Newly conducted studies from the Express Employment Professionals, a private staffing firm, found that if there is a hike in the minimum wage law, it could lead to mass layoffs. An estimated 38 percent of business owners who were surveyed said that if the minimum wage was increased from the current $7.25 an hour to the proposed $10.10 an hour, they would be forced to reduce their staff. This is extremely bad news for an already weak-in-the-knees economy.
As if that was not horrible enough, 54 percent of the participants in the study stated they would reduce hiring, meaning less job growth or creation, while another 65 percent said they would charge more for their products and services. It seems that a minimum wage hike will send our “economic recovery” spiraling back down into the toilet. If this the kind of outcome to be expected from a raise in the wage, why is Congress so determined to pass it? That would be the question of the day.
A minimum wage law has never been the great economic equalizer that so many Progressives claim it to be. This is because government interference into the marketplace is actually the cause of much of the imbalance it tries to repair. The reason so many people claim there is a need for a hike in the minimum wage is because the cost of living continues to sky-rocket, which means individuals who are making $7.25 an hour are having a hard time making ends meet. The problem is that, like the study stated above, if the wage goes up to $10.10 an hour, businesses stop hiring and raise prices, which causes an increase in the cost of living and everything ends up back where it started.
The problem with a minimum wage hike, besides the fact it could lead to mass layoffs, is that it keeps poor people in poverty. When a company is forced to pay a minimum wage, the owner will be much more selective in the hiring process. More than likely, a business owner will look for someone who is skilled and will provide them with the greatest return on their investment, since they have to pour a substantial amount of money into this worker for a job that might be overpaid. Since most minimum wage workers are unskilled, the people who need work the most, the individuals that the minimum wage law was supposed to help, just got stuck in a catch-22. They need a job to get skills, so that they can move up the economic ladder, but they need to have skills before they will be considered for the job. If the person in need of a job had direct access to the business owner and could openly negotiate a wage, with no law enforced minimum, the individual could then get the job, develop the skills, and eventually move on to a higher paid position elsewhere.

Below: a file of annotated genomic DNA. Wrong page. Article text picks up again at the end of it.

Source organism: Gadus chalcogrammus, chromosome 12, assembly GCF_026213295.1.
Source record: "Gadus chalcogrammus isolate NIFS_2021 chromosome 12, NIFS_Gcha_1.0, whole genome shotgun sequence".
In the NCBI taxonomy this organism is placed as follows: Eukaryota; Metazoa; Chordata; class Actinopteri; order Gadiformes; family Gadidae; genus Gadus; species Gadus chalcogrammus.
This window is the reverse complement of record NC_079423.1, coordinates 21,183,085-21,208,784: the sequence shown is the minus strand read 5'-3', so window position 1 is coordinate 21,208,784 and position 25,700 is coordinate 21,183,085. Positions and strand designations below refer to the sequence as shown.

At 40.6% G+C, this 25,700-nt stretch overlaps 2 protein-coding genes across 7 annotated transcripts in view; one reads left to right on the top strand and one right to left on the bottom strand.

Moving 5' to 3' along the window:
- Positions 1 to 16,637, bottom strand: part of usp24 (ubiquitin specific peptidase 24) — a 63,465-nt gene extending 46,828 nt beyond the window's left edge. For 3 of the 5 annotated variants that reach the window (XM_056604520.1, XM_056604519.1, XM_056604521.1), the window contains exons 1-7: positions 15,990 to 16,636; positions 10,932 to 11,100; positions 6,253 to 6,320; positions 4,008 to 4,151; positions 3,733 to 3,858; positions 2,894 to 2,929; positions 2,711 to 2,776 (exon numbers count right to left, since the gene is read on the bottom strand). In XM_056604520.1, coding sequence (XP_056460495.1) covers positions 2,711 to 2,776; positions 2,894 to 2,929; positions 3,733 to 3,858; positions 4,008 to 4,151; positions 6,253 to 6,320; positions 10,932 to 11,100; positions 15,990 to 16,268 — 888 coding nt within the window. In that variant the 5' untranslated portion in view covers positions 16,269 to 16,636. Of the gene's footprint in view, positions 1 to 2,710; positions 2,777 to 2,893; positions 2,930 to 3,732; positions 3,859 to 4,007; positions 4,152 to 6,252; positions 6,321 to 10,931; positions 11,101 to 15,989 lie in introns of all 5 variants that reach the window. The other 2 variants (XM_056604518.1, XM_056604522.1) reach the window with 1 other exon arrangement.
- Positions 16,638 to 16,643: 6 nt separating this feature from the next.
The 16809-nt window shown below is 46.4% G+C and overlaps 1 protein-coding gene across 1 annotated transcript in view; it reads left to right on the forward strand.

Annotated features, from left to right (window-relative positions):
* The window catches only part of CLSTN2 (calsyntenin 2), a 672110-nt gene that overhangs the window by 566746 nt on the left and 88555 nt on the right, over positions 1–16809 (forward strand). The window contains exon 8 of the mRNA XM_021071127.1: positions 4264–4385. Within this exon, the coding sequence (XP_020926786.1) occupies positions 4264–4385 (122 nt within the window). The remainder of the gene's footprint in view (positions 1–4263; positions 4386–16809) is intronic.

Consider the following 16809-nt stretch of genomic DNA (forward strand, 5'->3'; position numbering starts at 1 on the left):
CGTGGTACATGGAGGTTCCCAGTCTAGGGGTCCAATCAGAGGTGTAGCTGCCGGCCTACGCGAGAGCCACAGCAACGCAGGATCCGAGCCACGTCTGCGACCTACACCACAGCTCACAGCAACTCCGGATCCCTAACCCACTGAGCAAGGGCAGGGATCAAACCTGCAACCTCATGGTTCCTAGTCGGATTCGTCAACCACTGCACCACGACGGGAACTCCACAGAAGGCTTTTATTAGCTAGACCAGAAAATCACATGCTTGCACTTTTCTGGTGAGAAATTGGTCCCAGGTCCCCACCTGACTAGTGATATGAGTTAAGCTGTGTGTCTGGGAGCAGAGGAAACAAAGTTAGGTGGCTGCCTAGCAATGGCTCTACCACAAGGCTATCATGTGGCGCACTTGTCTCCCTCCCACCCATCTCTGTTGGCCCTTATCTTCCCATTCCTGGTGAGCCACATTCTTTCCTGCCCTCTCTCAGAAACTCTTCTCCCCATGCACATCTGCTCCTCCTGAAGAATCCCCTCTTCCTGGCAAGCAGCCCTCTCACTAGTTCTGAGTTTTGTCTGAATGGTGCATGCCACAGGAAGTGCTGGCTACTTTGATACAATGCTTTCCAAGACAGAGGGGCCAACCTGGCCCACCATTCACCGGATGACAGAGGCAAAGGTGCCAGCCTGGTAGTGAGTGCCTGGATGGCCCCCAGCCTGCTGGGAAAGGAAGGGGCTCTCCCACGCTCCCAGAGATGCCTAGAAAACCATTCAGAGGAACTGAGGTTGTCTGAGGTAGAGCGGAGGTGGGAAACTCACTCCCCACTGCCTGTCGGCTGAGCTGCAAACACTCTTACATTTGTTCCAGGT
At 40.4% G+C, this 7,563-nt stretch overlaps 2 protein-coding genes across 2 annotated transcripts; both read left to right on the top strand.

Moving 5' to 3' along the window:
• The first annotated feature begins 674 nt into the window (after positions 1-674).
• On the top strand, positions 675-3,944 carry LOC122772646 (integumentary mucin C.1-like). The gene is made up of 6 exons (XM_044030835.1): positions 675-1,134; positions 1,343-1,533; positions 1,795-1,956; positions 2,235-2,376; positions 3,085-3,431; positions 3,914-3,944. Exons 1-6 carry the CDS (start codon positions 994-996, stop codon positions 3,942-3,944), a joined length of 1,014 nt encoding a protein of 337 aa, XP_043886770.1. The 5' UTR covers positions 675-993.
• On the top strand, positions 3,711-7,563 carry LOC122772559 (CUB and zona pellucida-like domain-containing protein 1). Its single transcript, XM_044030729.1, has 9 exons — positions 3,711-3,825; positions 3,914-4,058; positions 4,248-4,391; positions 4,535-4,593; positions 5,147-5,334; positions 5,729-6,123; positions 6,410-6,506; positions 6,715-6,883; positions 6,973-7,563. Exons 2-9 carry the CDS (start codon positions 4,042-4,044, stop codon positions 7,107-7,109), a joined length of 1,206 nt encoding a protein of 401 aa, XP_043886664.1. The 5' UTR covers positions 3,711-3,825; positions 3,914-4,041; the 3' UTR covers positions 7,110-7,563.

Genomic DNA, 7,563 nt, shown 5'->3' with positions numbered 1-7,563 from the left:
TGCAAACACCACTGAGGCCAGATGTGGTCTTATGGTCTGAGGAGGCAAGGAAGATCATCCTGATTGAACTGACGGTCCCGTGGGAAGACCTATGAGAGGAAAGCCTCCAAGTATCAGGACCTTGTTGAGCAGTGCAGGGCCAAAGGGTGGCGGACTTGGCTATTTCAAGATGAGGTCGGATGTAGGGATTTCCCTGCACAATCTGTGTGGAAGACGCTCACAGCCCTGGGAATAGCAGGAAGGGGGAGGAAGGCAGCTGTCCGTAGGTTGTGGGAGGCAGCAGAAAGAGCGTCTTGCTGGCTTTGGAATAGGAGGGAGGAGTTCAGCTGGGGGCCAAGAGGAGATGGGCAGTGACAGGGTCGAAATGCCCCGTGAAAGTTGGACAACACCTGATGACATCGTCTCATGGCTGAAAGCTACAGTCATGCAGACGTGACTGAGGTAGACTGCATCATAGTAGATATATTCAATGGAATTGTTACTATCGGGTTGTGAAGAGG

The other problem with a minimum wage law is that it is a band-aid for a wound that keeps getting bigger and continues to bleed, requiring a larger and larger bandage. The wound needs to be stitched up in order to stop the bleeding. The issue is the high cost of living. There are several ways that the cost of living can be lowered, making the need for a minimum wage obsolete.
A high cost of living primarily stems from inflation. Contrary to popular belief, inflation is not when prices go up, although that is a side effect. Inflation is the devaluation of the currency through an increase in supply. It is a lot like baseball cards. If a friend has a Mickey Mantle rookie card, and it is one of only three in the world, it will likely have a high value. If there are millions of these rookie cards, the friend in question will have a card worth next to nothing. This is what is happening to the U.S. dollar on a daily basis, thanks largely to the Federal Reserve having the ability to print money for whatever reason it chooses. As the purchasing power, or value, of the dollar decreases with the injection of newly printed money into the economy, it causes the prices of goods and services to go up, making things more expensive for the average consumer.
If economic equality is the goal, then the Federal Reserve needs to be audited, and ultimately abolished, stripping it of its power to freely print money and devalue the dollar. The value of American currency will rise, and prices will lower, making goods more affordable for everyone. This means that Congress will necessarily have to cut frivolous spending, since it will no longer be able to print money out of thin air to pay the bills. Paying off some of the national debt will also increase the purchasing power of the dollar, once again lowering prices as a result. The more affordable things become, the easier it is for low-income earners to make a living, and the easier it will be for them to get jobs, skills, and move up the ladder out of poverty. This seems to be a much better alternative to the minimum wage hike, which will lead to mass layoffs, and end up exacerbating the real issue even further.
Opinion by Michael Cantrell